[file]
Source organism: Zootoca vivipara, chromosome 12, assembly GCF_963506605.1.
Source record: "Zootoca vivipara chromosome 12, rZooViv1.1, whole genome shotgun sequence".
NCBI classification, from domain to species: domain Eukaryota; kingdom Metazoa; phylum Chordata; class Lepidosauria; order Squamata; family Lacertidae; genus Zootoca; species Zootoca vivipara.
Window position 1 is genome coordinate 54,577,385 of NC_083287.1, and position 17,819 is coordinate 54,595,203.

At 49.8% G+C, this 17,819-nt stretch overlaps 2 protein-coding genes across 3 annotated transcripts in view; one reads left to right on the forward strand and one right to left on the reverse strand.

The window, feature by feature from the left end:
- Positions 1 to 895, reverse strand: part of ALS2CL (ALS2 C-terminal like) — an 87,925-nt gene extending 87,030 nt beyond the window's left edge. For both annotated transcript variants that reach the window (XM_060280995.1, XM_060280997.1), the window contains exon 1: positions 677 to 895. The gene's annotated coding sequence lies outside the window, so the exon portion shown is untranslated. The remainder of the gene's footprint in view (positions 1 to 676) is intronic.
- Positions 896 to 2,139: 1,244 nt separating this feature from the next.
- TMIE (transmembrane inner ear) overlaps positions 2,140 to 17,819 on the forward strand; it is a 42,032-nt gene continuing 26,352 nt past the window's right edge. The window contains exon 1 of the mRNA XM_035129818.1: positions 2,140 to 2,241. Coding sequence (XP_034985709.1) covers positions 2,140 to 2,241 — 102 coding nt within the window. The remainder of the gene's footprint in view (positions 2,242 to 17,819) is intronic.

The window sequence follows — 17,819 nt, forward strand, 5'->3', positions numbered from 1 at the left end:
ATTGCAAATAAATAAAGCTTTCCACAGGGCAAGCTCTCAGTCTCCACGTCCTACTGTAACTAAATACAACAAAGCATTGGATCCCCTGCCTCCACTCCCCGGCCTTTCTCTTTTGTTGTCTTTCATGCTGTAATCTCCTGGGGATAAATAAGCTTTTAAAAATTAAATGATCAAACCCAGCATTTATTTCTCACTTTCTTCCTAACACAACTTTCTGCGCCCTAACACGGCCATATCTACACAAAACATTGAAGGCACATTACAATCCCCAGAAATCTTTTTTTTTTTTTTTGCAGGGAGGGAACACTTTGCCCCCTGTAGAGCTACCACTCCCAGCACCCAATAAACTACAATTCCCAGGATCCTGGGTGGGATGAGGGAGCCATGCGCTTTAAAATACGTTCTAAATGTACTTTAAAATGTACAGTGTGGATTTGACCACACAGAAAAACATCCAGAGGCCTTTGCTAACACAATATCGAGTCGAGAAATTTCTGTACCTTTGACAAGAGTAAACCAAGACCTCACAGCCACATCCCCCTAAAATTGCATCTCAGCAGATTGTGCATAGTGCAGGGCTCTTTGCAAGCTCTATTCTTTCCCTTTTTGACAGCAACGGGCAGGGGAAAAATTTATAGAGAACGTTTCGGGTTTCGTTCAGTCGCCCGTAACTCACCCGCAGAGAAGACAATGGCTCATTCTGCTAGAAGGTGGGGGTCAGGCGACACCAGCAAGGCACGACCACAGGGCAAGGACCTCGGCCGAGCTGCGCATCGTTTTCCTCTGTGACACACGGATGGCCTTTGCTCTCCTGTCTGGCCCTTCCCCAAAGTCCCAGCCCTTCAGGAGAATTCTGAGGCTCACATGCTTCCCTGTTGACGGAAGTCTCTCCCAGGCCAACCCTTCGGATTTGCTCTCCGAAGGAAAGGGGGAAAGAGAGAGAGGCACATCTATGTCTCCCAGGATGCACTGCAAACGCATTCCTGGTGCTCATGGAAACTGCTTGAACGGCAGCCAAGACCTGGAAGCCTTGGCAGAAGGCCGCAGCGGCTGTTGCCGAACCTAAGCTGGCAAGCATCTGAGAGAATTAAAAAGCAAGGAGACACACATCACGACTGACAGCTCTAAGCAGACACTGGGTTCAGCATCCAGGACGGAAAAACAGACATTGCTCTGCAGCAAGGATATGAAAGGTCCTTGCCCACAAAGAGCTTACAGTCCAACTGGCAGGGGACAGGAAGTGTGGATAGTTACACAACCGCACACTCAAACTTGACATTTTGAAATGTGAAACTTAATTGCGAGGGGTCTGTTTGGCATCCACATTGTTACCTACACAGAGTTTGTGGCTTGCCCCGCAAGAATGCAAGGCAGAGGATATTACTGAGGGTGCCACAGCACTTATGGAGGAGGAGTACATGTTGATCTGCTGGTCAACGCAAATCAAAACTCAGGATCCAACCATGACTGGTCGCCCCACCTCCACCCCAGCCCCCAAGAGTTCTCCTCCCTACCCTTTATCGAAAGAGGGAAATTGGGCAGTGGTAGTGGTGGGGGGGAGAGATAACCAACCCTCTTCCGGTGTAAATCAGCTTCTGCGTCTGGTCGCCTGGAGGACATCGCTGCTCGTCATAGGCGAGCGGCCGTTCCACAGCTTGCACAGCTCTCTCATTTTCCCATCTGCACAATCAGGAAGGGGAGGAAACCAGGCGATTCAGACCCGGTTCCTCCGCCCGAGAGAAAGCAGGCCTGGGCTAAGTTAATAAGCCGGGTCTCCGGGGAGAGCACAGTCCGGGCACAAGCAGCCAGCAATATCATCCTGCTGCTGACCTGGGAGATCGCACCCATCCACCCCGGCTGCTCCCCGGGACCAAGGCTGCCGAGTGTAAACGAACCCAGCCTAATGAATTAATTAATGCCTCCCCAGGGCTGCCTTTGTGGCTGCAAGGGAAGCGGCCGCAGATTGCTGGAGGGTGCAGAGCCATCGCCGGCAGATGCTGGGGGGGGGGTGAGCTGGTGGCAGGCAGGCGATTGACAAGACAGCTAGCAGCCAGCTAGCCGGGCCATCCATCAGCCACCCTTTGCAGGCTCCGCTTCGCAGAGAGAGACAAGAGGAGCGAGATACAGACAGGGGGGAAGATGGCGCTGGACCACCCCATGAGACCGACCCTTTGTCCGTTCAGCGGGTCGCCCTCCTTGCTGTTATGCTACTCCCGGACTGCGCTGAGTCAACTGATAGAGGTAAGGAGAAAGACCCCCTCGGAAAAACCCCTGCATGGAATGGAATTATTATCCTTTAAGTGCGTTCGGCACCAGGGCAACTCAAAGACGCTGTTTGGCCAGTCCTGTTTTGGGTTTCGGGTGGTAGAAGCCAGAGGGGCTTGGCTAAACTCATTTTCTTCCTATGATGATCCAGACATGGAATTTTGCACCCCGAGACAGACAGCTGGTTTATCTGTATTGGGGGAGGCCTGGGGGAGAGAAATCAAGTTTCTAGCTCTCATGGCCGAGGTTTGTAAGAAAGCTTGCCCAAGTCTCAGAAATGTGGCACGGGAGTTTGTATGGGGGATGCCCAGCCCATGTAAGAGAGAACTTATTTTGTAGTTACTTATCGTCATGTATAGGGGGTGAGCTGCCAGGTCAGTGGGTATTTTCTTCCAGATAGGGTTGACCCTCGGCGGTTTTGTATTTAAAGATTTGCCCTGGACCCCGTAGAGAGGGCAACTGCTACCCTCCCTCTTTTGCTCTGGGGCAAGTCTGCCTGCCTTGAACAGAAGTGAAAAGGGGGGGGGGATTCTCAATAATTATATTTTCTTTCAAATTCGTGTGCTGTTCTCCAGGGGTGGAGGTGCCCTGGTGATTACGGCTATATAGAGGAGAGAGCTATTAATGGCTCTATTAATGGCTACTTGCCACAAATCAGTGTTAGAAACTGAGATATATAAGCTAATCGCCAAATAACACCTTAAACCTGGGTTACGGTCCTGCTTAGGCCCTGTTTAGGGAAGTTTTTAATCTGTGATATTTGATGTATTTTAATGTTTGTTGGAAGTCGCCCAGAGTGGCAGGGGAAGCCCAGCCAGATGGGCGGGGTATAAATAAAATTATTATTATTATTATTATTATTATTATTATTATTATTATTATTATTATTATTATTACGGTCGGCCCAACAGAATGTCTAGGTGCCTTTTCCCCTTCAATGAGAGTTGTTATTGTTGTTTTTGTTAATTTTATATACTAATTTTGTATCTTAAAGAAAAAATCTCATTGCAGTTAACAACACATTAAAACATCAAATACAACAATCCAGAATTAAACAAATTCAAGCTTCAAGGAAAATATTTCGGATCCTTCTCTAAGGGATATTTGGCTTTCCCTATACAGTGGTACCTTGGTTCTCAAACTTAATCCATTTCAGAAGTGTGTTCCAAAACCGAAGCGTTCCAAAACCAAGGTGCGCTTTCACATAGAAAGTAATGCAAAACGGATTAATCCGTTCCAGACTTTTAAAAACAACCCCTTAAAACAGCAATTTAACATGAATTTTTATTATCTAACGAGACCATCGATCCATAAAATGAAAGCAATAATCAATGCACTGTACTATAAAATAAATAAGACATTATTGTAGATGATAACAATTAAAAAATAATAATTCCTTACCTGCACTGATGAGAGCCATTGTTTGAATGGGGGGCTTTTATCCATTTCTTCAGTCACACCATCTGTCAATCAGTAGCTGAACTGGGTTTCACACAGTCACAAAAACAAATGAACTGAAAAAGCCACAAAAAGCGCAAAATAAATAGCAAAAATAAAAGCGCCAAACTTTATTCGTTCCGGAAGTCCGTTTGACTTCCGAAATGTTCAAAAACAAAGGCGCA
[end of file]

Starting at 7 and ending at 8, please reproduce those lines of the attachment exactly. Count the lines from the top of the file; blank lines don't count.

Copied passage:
- Positions 1 to 895, reverse strand: part of ALS2CL (ALS2 C-terminal like) — an 87,925-nt gene extending 87,030 nt beyond the window's left edge. For both annotated transcript variants that reach the window (XM_060280995.1, XM_060280997.1), the window contains exon 1: positions 677 to 895. The gene's annotated coding sequence lies outside the window, so the exon portion shown is untranslated. The remainder of the gene's footprint in view (positions 1 to 676) is intronic.
- Positions 896 to 2,139: 1,244 nt separating this feature from the next.